The expert-level classes at the Rocky Mountain ATV/MC AMA Amateur Motocross National at Loretta Lynn’s were extra-tough this year. For a long time, the event ran four different A classes, which spread talent around, but now there are just two divisions, 250 Pro Sport and Open Pro Sport, which guarantees all the fastest riders have to race each other.
Plus, this year was exceptionally packed with talent since no one came out early and turned pro at Hangtown (last year's top amateur at Loretta's, Derek Drake, actually waited until Hangtown this year to make his debut). Packing in all that talent led to wild battles and plenty of attrition over the course of six motos in two classes, making it difficult to find a clear favorite for the AMA Nicky Hayden Amateur Horizon Award. Titles in the two classes were split.
Rockstar Energy Husqvarna’s Jalek Swoll won the Open Pro Sport class with 1-3-1 scores, but he suffered a groin injury along the way and had to skip his final moto in 250 Pro Sport to try to save himself. Hardy Munoz won that 250 Pro Sport class by fighting his way to tough 3-4-3 finishes. Jett Lawrence opened a lot of eyes with some impressive rides, but his bike quit while leading the final 250 Pro Sport moto, leading to 1-2-DNF scores. In Open Pro Sport, Lawrence tried to chase Swoll down from a bad start in the final moto, but Swoll held tough to win the title.
It was a hotly-debated subject, but Swoll was presented the Horizon Award at closing ceremonies. At first, he didn’t show much appreciation, saying on stage that “He’s not that into awards so it’s whatever” but when we saw him afterwards, we asked if he would have been mad if he had not won the award. That’s when he realized this actually felt pretty good.
The Rockstar Energy Husqvarna rider is normally known for his consistency, but a mid-week groin injury put him into salvage mode at Loretta's. Next, he will race Unadilla this weekend in his professional debut. First, this interview.
Racer X: Are we going to see you at Unadilla or are you too banged up now? What’s your status?
Jalek Swoll: No. I’m going to Unadilla either way. I’m just going to tough it out, kind of like I tried to do here. I need the experience for next season. I want next season to not have the learning curve. I want next season to be just a big bang for me. I want to come out and I want to be a top-ten guy. I’m going to shoot for that.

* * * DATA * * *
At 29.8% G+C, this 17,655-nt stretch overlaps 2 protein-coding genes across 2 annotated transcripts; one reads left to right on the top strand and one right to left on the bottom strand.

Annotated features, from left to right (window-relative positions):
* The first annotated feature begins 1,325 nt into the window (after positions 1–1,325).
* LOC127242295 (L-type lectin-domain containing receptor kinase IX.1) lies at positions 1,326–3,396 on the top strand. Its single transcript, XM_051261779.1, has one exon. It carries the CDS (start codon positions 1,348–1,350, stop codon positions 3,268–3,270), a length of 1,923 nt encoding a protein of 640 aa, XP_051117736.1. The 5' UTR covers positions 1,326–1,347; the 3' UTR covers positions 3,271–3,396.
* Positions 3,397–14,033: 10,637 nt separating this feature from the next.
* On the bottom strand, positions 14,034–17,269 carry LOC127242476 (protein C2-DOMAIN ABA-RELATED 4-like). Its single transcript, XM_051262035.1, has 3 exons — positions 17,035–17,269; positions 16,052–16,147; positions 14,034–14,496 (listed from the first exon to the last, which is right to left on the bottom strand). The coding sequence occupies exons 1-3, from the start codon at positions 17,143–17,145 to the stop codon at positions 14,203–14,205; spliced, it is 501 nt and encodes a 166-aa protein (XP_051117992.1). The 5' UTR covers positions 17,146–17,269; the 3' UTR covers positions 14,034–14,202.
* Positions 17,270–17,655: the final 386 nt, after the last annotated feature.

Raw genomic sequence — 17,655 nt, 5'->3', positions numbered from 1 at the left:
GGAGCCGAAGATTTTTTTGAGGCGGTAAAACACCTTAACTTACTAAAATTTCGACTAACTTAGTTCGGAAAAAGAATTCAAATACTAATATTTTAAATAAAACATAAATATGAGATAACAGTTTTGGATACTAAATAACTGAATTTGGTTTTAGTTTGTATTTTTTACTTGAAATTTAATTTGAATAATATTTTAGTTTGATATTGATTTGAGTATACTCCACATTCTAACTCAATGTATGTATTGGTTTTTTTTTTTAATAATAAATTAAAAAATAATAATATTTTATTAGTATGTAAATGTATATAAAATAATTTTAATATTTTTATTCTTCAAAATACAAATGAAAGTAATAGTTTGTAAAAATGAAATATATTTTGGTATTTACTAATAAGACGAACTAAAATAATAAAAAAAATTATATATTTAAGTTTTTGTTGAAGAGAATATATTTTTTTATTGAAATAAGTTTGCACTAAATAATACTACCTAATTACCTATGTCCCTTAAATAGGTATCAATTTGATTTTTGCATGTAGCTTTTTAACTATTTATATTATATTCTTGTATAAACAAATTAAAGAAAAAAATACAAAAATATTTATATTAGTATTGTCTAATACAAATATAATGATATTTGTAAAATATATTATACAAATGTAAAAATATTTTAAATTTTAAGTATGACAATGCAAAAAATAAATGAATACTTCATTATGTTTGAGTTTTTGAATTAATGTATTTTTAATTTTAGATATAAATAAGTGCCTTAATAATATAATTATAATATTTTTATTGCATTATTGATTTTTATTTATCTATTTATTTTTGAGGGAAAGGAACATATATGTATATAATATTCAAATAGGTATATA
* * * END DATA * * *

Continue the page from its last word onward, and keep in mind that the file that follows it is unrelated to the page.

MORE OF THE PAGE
Is it supercross also for you next year? These last few nationals and then supercross?
I’m not sure about the supercross deal yet. If everything goes as planned, I’ll probably be East Coast.
So this week, first of all, what did happen with that injury?
I think moto two of the 250 A or whatever, just coming through, I got the holeshot, good start. Everything was looking good. Come through the sand sweeper one lap and it kicks out just a little bit sideways. It was an awkward squeeze. I felt it right away when I got the bike back straight. I went back to the medical area and they took care of me back there. They said that it felt like a groin strain. So, I just kind of did exactly what they told me to do. I rested it. I put ice on it. Stuff like that. Just saved myself for the moto that I had a good overall in.
That wasn’t the moto where you fell while leading and then the bike didn’t restart? This was all separate?
No. That one was just all me. I don’t know what it was because I’m usually pretty good on the mental side and with nerves and stuff like that. I don’t want to say I had bad luck because you make your own luck, but just wrong place, wrong time, things were happening that don’t usually happen.
Last year you were super consistent. You didn’t have those mistakes.